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Internet governance needs consensus, says Sibal

| September 29, 2012 | 0 Comments

While the Internet growth story in India seems promising, individual users are yet to play their rightful role. Individual consumption is placed at 29 per cent — much lower than the international figure of 45 per cent, which means the Internet economy in India continues to be driven by large companies. By 2015, the Internet sector is projected to become bigger than the education sector, and equal to the health care sector in terms of GDP contribution. In many sectors, the actual impact of the Internet on the economy remains disguised.

Emphasising that a multistakeholder effort across government, business, citizens and especially youth in semi-urban and rural areas is crucial in order to realise the full potential of the Internet economy, McKinsey urged participants expected to converge on New Delhi on October 4-5 for the multistakeholder conference on Internet Governance to discuss the five key barriers that the study believes will come in the way of rapid Internet penetration. Agreeing, Communications and IT Minister Kapil Sibal said “the conference should peep into the future and settle the present where issues of Internet governance are concerned,” while recognising the Internet as the quintessential representative of democracy in the world.

The conference, which has attracted the participation of roughly 60 experts ranging from government, civil society, academia, media as well as students, from India and overseas, will discuss these challenges and submit a report to the government as an input to inform future policy dialogue.

Agreeing that a multistakeholder effort, aimed at discussing all issues relating to Internet governance, is crucial, Telecom Secretary R. Chandrashekhar suggested that all inter-linked issues be debated in detail.

“While internationally the multidimensionalism of the problem and views is well recognised, perhaps in India we have not had as intense, as frequent and heavily participative discussions. That phase is just beginning,” he said.

According to Anu Madgavkar, India Head and Fellow at McKinsey Global Institute, the first key barrier to Internet growth is the absence of low-cost and high speed connectivity in small cities and villages. Rural Internet penetration which is at an abysmal 2 per cent, will have to quadruple backed by 2G/3G spectrum allocation and the government’s Rs. 20,000 crore Bharat Broadband network program to reach 2.5 lakh village panchayats within the next year. Several announcements related to this project are expected in the next few months.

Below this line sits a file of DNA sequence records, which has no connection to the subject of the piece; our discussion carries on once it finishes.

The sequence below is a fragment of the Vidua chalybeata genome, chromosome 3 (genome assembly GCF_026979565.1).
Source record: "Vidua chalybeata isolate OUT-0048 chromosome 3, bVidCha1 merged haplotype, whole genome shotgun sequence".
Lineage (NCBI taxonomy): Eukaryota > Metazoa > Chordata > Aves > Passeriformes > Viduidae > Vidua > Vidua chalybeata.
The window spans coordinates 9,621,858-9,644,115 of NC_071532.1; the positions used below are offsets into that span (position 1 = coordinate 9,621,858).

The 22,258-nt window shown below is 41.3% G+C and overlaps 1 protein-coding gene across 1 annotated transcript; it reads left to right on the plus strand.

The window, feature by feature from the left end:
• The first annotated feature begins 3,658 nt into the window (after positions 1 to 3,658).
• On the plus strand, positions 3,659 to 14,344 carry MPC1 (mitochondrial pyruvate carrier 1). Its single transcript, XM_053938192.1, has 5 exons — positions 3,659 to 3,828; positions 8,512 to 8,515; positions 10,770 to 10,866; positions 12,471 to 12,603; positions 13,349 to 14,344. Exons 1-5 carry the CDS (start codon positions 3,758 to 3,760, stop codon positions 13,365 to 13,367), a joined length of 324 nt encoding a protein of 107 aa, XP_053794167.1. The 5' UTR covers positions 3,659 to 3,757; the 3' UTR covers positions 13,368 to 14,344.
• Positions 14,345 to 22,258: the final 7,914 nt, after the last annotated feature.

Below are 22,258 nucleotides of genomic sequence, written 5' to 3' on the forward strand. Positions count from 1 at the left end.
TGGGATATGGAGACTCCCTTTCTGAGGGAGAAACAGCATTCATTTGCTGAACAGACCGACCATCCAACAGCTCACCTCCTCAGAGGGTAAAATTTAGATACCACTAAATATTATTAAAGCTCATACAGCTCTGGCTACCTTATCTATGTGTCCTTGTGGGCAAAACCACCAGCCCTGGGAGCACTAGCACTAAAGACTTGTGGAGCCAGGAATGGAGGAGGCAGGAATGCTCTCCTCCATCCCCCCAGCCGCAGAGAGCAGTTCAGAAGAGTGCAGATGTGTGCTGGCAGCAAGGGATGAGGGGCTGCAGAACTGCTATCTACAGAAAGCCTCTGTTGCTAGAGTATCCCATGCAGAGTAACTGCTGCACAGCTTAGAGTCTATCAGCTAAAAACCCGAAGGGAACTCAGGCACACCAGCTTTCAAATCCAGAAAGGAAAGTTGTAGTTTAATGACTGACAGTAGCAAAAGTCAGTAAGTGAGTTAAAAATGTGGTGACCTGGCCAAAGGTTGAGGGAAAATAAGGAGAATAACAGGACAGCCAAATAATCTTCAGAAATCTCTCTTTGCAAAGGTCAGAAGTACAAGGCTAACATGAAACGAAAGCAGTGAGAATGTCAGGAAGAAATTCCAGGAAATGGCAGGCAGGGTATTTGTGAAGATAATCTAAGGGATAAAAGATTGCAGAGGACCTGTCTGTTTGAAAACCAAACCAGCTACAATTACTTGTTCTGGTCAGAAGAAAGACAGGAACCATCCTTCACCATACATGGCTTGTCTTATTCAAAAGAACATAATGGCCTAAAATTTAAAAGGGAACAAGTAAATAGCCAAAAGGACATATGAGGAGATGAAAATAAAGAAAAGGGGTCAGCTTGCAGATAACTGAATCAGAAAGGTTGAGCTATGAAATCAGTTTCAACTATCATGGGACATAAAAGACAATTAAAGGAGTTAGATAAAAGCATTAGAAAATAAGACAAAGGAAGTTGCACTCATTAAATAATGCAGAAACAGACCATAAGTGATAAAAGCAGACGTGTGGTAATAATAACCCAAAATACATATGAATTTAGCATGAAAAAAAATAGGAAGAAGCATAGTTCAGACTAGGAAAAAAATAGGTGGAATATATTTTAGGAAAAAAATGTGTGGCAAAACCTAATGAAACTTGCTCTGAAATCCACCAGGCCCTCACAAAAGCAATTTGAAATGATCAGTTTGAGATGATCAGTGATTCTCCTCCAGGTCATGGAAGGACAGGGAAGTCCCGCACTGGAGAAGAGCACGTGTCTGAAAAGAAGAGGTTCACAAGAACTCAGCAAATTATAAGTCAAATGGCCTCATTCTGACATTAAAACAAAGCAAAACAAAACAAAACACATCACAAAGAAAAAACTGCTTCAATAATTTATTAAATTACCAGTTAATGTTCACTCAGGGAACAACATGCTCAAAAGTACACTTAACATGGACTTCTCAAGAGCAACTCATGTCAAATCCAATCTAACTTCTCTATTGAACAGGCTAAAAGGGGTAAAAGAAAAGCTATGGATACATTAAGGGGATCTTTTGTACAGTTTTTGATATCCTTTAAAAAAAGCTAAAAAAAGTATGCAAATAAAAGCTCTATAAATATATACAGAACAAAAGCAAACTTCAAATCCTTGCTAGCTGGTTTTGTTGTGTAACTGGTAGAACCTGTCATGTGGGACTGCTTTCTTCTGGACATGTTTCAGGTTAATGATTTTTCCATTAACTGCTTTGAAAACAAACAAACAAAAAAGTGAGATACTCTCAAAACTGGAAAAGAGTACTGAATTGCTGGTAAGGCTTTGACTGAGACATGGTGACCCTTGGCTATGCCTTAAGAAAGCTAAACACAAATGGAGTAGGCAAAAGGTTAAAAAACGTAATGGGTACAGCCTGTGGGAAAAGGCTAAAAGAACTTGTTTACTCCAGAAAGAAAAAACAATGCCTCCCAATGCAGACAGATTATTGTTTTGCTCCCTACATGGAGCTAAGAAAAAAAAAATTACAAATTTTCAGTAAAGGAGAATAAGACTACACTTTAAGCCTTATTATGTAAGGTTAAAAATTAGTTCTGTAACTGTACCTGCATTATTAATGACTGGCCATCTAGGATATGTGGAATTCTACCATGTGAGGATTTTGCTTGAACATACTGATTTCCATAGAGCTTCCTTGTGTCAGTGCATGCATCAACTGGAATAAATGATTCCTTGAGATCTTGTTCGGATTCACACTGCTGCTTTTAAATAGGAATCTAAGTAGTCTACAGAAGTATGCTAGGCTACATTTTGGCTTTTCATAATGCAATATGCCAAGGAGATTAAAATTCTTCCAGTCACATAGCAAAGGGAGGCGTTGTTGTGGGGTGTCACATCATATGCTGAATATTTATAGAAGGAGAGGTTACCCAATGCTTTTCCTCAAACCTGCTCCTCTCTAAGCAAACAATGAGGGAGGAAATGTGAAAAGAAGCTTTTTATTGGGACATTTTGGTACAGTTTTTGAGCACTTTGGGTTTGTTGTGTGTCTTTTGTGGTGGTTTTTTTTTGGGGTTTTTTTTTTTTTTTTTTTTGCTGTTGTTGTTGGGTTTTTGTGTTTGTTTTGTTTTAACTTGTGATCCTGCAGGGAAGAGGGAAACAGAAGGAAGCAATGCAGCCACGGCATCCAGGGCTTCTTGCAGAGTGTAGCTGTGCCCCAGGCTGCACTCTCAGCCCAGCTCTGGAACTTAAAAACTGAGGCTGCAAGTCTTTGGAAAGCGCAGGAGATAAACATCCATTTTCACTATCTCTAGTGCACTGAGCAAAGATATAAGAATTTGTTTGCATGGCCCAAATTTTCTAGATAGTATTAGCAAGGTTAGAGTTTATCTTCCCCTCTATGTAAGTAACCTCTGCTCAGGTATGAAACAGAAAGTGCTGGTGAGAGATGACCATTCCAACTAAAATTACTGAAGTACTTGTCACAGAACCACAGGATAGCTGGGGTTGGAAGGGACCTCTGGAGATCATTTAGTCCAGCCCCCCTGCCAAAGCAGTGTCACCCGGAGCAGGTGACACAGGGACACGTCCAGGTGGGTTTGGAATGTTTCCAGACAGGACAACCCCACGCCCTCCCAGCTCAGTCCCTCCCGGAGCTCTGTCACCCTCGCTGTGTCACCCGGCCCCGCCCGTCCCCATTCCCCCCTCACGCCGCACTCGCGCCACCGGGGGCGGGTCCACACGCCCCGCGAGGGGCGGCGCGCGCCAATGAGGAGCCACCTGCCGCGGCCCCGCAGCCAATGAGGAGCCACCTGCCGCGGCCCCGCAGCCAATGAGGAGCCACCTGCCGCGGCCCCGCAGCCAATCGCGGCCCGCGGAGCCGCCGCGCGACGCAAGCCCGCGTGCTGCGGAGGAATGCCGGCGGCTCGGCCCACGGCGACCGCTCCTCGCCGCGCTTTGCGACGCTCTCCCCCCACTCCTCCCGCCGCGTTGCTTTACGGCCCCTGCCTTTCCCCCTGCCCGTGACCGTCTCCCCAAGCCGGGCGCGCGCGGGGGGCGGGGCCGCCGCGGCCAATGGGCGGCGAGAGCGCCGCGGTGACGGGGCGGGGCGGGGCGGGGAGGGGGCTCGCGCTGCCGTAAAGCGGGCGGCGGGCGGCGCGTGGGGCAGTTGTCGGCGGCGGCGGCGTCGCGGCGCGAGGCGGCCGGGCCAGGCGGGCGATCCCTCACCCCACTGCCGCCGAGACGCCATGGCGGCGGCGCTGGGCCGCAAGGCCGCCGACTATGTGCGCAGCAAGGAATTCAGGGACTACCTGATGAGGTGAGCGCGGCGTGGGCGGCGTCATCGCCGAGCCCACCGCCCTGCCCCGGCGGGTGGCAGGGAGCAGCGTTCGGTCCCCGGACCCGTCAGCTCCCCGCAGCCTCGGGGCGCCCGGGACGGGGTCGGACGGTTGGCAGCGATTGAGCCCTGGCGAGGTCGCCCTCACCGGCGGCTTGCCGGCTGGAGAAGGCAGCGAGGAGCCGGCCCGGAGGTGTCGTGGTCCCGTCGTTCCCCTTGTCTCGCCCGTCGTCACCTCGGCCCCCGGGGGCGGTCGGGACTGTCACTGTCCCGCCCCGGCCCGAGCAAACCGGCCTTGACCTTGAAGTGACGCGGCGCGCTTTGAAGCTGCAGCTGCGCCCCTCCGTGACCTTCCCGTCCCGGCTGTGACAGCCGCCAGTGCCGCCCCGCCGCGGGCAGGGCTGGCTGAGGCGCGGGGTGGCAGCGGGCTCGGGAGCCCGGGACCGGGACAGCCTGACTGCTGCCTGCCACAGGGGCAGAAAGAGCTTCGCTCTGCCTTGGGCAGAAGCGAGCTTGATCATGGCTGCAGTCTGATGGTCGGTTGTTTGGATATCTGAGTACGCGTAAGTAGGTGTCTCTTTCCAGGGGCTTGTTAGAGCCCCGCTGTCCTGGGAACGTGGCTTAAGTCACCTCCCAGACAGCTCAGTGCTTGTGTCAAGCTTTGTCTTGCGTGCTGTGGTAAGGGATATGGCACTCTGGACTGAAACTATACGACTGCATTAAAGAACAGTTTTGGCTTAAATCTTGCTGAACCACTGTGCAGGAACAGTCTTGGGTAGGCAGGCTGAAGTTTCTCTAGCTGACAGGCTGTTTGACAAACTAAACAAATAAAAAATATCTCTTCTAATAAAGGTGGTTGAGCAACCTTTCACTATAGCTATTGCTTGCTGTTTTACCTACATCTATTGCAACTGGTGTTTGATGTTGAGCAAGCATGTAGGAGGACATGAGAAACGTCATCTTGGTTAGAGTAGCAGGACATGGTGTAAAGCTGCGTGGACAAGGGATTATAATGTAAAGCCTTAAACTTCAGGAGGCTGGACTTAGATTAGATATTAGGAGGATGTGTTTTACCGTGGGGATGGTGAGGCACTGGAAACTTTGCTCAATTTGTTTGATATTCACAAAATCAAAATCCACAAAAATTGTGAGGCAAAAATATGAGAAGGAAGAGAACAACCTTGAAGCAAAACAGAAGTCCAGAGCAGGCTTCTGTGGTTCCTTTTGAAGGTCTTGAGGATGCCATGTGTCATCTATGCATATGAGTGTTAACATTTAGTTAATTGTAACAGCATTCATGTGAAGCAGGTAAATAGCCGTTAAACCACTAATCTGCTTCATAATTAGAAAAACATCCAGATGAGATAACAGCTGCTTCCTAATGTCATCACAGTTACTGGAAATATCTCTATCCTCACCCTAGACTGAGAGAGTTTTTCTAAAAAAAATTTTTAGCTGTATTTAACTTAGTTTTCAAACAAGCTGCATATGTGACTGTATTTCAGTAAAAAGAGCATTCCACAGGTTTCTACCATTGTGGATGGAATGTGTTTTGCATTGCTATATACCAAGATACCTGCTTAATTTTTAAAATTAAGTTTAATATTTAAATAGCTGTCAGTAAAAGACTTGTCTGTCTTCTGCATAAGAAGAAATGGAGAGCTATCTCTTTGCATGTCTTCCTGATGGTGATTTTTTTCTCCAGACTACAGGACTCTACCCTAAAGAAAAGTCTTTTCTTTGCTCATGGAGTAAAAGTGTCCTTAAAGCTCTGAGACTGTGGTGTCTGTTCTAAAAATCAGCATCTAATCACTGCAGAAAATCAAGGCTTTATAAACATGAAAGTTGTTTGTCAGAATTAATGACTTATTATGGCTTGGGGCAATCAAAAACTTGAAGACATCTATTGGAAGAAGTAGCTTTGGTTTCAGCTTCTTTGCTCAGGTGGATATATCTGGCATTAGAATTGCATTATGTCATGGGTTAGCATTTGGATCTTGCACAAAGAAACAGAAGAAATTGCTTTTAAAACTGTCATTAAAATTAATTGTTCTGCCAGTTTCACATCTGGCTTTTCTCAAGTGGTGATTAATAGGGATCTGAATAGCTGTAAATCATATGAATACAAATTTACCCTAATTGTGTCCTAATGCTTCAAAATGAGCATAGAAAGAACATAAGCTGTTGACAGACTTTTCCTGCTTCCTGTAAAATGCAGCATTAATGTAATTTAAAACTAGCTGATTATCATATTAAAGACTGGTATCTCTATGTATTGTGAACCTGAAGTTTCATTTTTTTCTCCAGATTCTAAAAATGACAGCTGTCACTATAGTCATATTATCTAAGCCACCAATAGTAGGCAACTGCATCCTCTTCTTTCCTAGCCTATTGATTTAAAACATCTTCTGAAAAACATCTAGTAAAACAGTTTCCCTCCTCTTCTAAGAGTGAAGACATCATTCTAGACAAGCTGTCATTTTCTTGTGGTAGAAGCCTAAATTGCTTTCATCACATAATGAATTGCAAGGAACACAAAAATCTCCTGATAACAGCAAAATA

The second hurdle is the total cost of ownership, including connectivity, devices and applications. In Purchasing Power Parity (PPP) terms, cost of broadband in India today is 4-6 times that of China and Brazil and 20-30 per cent higher than countries like Malaysia and Vietnam. To influence prevailing data tariff schemes is a critical and challenging task for the Telecom Regulatory Authority of India (TRAI) since the next 350 million users will come in a much lower affordability bracket. Tariffs in India are decided exclusively by the regulator, and therefore affordability of Internet or lack of it falls entirely within its jurisdiction.

The third key element, beyond reach and affordability, is digital literacy. In India, digital literacy in many cases is the first exposure to any literacy for young users in semi urban and rural areas. Like mobile phones which have promoted English in numbers, the Internet is expected to promote digital literacy. Local language content, image-based interface and local language operating systems, big investment in computer literacy training and entrepreneurial models which create “para-technicians” can become the intermediaries between the web and those who use it. This is a key area for government-industry PPPs.

Widening and extending in breadth the application services that are offered on the Net is the fifth challenge. Agriculture, education, healthcare and public information are the big areas, where such expansion needs to occur. Along with entertainment, these four sectors will create maximum “pull” for Internet services in the future — providing mission-critical killer applications.

Entrepreneurship is expected to play a key role in expanding the reach of the Internet in India. A favourable business environment for online businesses by easing the ability of these businesses to start up, scale up and operate within predictable regimes is crucial, says the study.

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